Finding Dory

W.W.D.D: What would Dory do?

13 years on from the incredible Finding Nemo and our fish friends are back – but this time Dory is the focus. Our favorite Paracanthurus (Blue Tang) is back. The phrase above is not just my new mantra for living, it’s the motto of the movie. At one point a character even asks himself, What Would Dory Do? For Dory is one of Pixar’s greatest creations – truly lovely, totally optimistic with a tenacious heart of gold. What is truly Pixar about both her onscreen features is how her having memory loss is handled – it is not her main character trait nor is it treated as a problem that needs ‘fixing’. It is part of who Dory is, yet something she does not allow to completely control her. Her much awaited sequel really does not disappoint.

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The Good Dinosaur

‘Mummy, why is that lady sat over there crying so much?’

2015. The year Pixar granted us with two movies. After years and years of development hell The Good Dinosaur emerged in cinemas almost 4 months after Inside Out. The close to cinematic perfection that is Inside Out. With those two pressures alone the bar was set high – whilst The Good Dinosaur doesn’t get a place on the podium for best movies of 2015 it certainly deserves a rosette for good effort.  The main idea is so Pixar in its originality, the central characters so endearing that it’s truly unfortunate how ill-served it is by the underdeveloped storyline. Yet, even with such a shallow storyline, the pathos is still being created. Which is why I was the ‘lady’ in the question above that was uttered by a small child sat near me in the cinema on Sunday. The question is, will children really understand how truly depressing much of the film is?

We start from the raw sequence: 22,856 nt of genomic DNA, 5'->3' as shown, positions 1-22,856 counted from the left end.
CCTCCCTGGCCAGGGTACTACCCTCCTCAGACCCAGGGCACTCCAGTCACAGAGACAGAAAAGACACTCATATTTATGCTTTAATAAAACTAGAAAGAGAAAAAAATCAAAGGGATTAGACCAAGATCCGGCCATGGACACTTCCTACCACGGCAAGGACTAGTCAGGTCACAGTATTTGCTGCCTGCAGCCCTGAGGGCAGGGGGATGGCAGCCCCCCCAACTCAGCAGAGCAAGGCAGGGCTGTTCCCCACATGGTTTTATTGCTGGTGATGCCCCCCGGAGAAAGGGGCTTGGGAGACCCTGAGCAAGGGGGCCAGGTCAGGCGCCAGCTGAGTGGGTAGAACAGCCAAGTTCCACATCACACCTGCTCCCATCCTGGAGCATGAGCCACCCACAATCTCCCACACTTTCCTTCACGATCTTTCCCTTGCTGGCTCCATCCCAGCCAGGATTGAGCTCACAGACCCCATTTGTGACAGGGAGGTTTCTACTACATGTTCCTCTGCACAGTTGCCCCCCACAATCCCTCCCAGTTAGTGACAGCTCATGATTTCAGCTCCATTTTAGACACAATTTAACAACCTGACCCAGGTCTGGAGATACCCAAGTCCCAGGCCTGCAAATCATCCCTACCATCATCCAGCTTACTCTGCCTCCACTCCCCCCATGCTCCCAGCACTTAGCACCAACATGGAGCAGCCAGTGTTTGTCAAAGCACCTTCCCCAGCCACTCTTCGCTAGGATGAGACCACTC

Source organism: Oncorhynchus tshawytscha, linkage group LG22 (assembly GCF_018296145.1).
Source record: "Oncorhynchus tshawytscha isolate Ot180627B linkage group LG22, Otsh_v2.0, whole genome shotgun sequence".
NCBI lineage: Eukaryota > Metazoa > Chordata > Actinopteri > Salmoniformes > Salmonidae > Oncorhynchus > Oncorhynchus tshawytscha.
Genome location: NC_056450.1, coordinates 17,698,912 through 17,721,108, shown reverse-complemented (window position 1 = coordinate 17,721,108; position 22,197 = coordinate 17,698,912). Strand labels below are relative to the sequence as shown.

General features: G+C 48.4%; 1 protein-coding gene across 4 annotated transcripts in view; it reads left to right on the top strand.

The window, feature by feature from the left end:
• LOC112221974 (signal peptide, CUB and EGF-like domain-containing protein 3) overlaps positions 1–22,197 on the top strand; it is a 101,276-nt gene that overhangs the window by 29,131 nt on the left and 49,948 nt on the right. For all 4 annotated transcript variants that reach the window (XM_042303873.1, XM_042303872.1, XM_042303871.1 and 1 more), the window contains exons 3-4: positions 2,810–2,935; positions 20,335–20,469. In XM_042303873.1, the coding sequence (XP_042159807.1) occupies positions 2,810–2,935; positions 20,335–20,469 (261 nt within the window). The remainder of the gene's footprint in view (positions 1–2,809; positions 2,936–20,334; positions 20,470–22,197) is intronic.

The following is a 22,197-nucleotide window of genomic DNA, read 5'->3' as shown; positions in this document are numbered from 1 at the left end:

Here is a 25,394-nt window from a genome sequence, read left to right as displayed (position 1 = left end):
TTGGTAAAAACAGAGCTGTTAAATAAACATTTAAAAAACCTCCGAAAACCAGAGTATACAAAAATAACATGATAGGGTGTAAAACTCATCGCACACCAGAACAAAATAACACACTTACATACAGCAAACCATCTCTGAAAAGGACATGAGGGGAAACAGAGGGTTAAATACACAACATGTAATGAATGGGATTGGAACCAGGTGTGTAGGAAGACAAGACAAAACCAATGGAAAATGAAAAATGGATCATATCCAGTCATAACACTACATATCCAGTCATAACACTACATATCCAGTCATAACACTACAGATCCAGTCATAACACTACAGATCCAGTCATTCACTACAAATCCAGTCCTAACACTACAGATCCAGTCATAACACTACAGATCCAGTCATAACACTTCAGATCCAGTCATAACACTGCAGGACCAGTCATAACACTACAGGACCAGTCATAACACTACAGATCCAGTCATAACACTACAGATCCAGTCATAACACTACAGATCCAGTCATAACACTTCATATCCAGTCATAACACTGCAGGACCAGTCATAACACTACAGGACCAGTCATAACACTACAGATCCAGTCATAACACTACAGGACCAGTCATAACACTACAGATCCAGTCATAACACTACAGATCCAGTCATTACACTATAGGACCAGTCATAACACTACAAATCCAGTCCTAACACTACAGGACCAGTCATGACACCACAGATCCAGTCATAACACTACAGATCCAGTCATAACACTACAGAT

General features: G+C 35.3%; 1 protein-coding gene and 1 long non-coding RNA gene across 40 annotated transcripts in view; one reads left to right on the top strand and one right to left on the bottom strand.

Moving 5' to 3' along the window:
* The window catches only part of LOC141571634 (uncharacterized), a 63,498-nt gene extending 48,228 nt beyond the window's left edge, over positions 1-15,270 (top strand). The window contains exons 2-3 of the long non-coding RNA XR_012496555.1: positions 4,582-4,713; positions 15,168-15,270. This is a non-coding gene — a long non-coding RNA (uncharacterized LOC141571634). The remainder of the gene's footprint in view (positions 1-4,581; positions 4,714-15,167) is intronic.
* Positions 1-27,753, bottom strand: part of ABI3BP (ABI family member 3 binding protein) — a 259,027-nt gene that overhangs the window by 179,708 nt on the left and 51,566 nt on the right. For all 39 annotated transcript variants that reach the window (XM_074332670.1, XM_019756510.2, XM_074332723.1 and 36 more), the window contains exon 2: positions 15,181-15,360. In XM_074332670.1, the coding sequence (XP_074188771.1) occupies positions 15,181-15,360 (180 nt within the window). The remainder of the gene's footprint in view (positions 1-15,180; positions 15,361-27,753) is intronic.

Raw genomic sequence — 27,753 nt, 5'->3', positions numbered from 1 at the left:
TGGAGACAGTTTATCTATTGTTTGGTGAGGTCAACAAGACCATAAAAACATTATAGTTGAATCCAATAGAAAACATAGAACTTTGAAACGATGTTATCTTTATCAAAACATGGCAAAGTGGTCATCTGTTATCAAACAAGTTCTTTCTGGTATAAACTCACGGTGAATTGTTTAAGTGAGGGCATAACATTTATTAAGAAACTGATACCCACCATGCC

65 million years ago a meteor did not hit Earth. The dinosaurs were not made extinct. Two Apatosaurus farmers are watching in awe as their three eggs hatch. Their children are about to be born. There’s Libby, Buck and finally Arlo. As the three children grow up the differences between them quickly become apparent to their parents, specifically how different Arlo is two his older siblings. Libby and Buck swiftly adjust to life on the farm and perfect their chores, so much so that they are rewarded with a muddy foot-print on the family tree. Arlo does not. Arlo is shy and timid, terrified by most things including the  chickens he has to feed everyday. Arlo’s father gives him some extra attention and finds him a purpose, to get rid off the pest that has been eating their food supply. They set a trap and Arlo waits in excited nervousness for the pest to be caught. When Arlo next checks the trap he find a feral cave-child. When Arlo finds himself unable to kill the pest his father rebukes him, and forces him to chase the pest through a ravine. On the way tragedy strikes and Arlo soon awakens to find himself far away from home and desperate to get back. 

The majority of the film is of Arlo’s journey home. After slowly befriending the pest, even naming him Spot, the pair work together to get Arlo home. Their friendship is portrayed in such a beautiful way, so heart-warming and joyus. Both Arlo and Spot are really lovely characters who you find yourself truly rooting for and willing for their survival. This is the main success of the film and the main reason to stay engaged with it through its rather facile storyline. Arlo and Spot drift from one misadventure to next, meeting some ‘interesting’ characters and frequently running into danger. It’s at this point in the film when it becomes…strange. There’s a sequence which proceeds Arlo and Spot’s ingesting hallucinogenic berries that rivals that sequence in Dumbo. Other strange, occasionally wonderful, set pieces occur. Their joining up with a family of T-rex’s is wonderful. Thunderclap and the pterodactyls are not.

Overall, however, there is enough here to make it worthy of watching. It has the best of intentions, some gorgeous landscapes and two truly lovely leads. Their friendship is one of the studio’s best.

It’s not Pixar’s worst (Cars) or its best (Inside Out or Toy Story) but comfortably in-between.

Sanjays Super Team Pixar Post

Sanjay’s Super Team